By Brad Lee
The gingery lumberjack-looking fellow above is Bryn Smith, a retired Major League Baseball pitcher and the reason I became a diehard fan of the St. Louis Blues.
Before the 1990 season, Smith was the "big name" free agent the St. Louis Cardinals signed in the offseason. Up to that point, I was almost exclusively a Cardinal fan. But while other teams were signing guys worth $3 million and more a season, the Cardinals were looking for bargains like Smith, who posted a less than spectacular 10-11 record in Montreal before he signed with the Cardinals. Smith epitomized then-owner Anheuser-Busch's bargain-basement approach to the franchise. It was like a big red flag the brewery was waving with two sentences on it: "We're Done Trying To Compete! Enjoy Bryn Fucking Smith!" I remember reading the Post-Dispatch that day and seeing a big picture of Smith with a huge smile not unlike a lottery winner. It pissed me off to no end. If this was the kind of player the Cardinals were pursuing, then the 1980s for the Cardinals were deader than Gussie Busch.
And look what happened that season they signed Smith. They traded Willie McGee to Oakland. The players unanimously gave up and Whitey Herzog quit part way through the year. It was so bad, Jose Oquendo played 152 games. They finished last in the standings for the first time in generations. And Smith only pitched 141 innings and posted a 9-8 record. The team was obviously headed nowhere fast and did not have a committment to winning.
On the other side of downtown on Oakland Avenue, the Blues were making waves. The 1989-90 season ended with a disappointing but hard-fought, second-round playoff loss in seven games to the Blackhawks. That was really the first playoff series I watched and followed. It got me hooked, especially with the team general manager Ron Caron was pulling together.
Of course they had that guy named Hull and Adam Oates, a guy I quickly learned to love watch handle the puck. Then during the summer when the Cardinals were going down the toilet, they acquired Scott Stevens and Geoff Courtnall. In a league where signing free agents was a taboo, the Blues went out and got one of the top defensemen in the league and a decent complimentary scoring forward. They were spending money! They were being aggressive! And as soon as that season started, I was hooked. There was a game in the fall where there was a faceoff at the dot on the goalie's left side. Oates won the draw, Courtnall helped clear/create traffic and Hull won it with a blast just outside the circle. It was one of the most exciting things I had ever seen.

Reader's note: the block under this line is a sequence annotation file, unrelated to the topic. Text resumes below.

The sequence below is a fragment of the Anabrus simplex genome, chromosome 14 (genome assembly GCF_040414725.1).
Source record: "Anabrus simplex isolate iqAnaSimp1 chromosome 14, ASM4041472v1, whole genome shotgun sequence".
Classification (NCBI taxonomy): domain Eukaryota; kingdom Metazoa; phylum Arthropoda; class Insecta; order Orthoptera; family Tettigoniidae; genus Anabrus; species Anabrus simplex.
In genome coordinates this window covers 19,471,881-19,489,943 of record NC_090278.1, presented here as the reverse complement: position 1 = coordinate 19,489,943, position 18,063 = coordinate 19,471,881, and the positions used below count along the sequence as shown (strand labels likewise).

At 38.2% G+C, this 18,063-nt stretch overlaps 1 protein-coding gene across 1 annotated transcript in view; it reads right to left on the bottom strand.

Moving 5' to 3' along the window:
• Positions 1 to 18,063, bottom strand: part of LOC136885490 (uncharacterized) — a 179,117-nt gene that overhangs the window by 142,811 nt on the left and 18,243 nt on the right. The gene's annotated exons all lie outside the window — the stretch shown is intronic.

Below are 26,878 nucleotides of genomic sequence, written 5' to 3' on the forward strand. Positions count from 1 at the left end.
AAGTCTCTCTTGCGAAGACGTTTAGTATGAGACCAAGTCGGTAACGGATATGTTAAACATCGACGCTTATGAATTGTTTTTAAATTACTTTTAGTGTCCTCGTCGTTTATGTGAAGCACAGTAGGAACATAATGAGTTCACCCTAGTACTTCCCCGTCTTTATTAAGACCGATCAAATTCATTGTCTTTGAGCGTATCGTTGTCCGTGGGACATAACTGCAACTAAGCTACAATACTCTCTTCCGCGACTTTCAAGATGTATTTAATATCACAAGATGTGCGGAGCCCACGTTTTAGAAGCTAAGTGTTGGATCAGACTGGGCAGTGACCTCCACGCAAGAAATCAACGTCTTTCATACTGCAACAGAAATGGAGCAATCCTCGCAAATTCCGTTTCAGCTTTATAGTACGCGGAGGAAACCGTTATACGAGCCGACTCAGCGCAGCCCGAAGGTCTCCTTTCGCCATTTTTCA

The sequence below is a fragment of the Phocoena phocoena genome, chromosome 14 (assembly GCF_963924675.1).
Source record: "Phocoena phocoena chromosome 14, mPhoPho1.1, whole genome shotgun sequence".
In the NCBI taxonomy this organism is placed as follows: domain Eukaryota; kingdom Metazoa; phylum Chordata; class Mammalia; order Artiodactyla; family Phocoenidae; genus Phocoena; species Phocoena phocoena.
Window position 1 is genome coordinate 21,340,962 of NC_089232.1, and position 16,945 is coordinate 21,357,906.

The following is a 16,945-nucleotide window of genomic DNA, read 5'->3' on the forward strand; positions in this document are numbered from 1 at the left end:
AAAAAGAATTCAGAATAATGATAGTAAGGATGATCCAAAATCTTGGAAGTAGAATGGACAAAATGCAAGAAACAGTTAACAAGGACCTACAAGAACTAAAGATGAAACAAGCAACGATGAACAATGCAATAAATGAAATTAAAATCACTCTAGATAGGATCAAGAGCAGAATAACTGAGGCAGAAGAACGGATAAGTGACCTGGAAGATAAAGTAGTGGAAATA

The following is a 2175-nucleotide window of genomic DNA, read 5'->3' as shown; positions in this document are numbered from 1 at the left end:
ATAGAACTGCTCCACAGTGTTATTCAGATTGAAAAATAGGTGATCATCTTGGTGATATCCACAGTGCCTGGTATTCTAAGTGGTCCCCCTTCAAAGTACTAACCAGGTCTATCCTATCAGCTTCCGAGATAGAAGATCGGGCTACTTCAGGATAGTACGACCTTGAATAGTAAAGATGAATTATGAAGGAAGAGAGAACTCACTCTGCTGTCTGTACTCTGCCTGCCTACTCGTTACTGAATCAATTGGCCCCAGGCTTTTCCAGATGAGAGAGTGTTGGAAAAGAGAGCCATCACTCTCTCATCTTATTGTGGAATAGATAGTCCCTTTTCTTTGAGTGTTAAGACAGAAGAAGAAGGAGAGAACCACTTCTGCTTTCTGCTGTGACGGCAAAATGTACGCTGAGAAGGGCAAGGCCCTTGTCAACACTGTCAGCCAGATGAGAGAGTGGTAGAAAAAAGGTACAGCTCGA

Then Hull made the push for 50 goals in less than 50 games. Stevens was a madman. Oates a magician. Even when Caron blew up the team with the trade deadline deal that sent Cliff Ronning, Robert Dirk, Sergio Mommesso and Courtnall for Dan Quinn and Garth Butcher, at least the team was being aggressive. Same thing for the signing of Brendan Shanahan in the summer of 1991 that cost the team Stevens in arbitration. It was obvious they were trying to win.
The early 1990s were tough on the Cardinals. St. Louis didn't have an NFL team. The Blues suddenly became the hot ticket in town. That of course led to the Kiel Center being built and unaffordable tickets by the glass and $9 beers and a big pantsless furry mascot.
It wasn't one game. It wasn't one Blues player. It wasn't one experience that got me hooked. It probably had to do with Bryn Fucking Smith. Man I hated that guy.
(We are looking for readers to submit their own stories about how they got hooked on the Blues. Young, old, we don't care. E-mail us your story.)